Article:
Mirror, Mirror on the Wall

Having brushed my teeth and washed my face, I settle into my chair in front of the mirror. Reluctantly opening my eyes, I am greeted by dark circles and berate myself for not prioritizing sleep. Rubbing lotion onto my face, I close my eyes tightly to avoid seeing the awkward constriction of my tired facial muscles. Brushing my hair, my eyes dart away from the mirror, and I am frustrated at the sight of the serum I forgot to apply. The tangles in my hair annoy me even more, and I look away as I painfully brush my hair faster. As I begin my day, I’m disappointed in myself.


Person looks into a mirror with pink thought clouds above their head

Person looks into a mirror with pink thought clouds above their head


Let’s paint an alternate picture.


Having brushed my teeth and washed my face, I settle into my chair with the mirror in front of me. I silently acknowledge the dark circles around my eyes and make a mental note to try to get to bed a little earlier tonight. As I rub lotion into my face, the image of my facial muscles relax, and I am reminded that, even as an incredibly stressed undergraduate student, I am still physiologically capable of relaxing. Making eye contact with myself as I pull my brush through my tangled hair, I remind myself that I am a human being deserving of kindness and start to brush a little gentler. As I begin my day, I’m centered.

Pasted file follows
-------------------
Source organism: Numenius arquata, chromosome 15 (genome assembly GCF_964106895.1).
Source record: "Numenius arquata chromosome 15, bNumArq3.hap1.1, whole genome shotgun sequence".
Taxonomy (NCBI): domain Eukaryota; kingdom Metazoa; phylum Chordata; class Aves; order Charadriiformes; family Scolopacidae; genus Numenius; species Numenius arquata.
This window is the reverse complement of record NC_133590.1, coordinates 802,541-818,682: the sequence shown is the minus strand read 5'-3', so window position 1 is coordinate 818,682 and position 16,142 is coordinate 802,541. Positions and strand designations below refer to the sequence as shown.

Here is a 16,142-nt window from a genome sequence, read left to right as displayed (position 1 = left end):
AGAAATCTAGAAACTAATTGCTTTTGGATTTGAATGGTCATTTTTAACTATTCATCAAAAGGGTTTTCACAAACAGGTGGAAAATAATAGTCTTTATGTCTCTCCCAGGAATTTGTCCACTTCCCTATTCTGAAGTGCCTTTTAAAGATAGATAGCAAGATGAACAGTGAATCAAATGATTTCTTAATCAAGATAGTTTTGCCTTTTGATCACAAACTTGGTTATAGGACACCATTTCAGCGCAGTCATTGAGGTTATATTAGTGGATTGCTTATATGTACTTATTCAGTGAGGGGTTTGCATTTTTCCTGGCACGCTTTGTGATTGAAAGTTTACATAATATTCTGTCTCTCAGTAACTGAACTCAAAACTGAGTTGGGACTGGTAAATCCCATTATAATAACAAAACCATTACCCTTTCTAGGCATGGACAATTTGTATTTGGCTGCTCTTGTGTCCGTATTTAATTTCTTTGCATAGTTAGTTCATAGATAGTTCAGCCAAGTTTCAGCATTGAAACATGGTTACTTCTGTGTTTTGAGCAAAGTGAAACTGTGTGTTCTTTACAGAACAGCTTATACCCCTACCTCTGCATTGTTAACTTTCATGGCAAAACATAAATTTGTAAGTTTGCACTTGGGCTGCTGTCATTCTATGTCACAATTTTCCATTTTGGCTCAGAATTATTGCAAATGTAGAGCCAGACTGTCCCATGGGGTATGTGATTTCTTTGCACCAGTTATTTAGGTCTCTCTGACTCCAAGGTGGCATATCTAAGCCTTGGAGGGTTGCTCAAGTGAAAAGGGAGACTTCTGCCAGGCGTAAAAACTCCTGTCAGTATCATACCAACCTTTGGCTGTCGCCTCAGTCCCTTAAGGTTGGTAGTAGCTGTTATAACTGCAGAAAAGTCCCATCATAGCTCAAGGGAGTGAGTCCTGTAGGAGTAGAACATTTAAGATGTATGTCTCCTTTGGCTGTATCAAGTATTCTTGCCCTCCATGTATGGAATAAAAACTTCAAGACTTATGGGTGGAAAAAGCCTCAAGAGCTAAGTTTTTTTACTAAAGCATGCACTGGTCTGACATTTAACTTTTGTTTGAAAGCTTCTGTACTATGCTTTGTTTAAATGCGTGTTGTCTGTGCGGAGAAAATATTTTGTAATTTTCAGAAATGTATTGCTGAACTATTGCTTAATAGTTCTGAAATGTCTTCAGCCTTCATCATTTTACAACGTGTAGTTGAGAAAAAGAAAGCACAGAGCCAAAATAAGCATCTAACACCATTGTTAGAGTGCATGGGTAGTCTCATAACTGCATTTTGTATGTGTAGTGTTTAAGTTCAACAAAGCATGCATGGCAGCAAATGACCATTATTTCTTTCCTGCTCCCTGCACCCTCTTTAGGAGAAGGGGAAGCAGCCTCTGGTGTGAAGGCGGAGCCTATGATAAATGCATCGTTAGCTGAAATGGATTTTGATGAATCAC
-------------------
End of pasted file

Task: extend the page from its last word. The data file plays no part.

It is undeniably awkward to look in the mirror. At the first mention of “mirror meditation,” which is when we look at our reflections and perform introspection, many of us cringe at the thought of having to spend more time looking at ourselves. However, if we are able to transcend this discomfort, mirrors can be an immensely helpful self-care tool. Looking at your reflection has been shown to promote character development through increased self-awareness and heightened self-compassion [1]. In the mirror, we appear as corporeal beings and are reminded that we are not just our thoughts but are physically present as well. Humans tend to hold others to a lesser standard than they hold themselves to [2]. Therefore we are inclined to offer ourselves milder criticism when looking in the mirror [2]. Mirrors display a real-time picture of ourselves at a given moment, causing us to evaluate and alter behaviors accordingly. Bags under our eyes, for example, signal us to rest more in the example above. Furthermore, mirror meditation has been shown to amplify and enhance the effects of other therapies such as positive self-talk therapy or body-image therapy [3-5].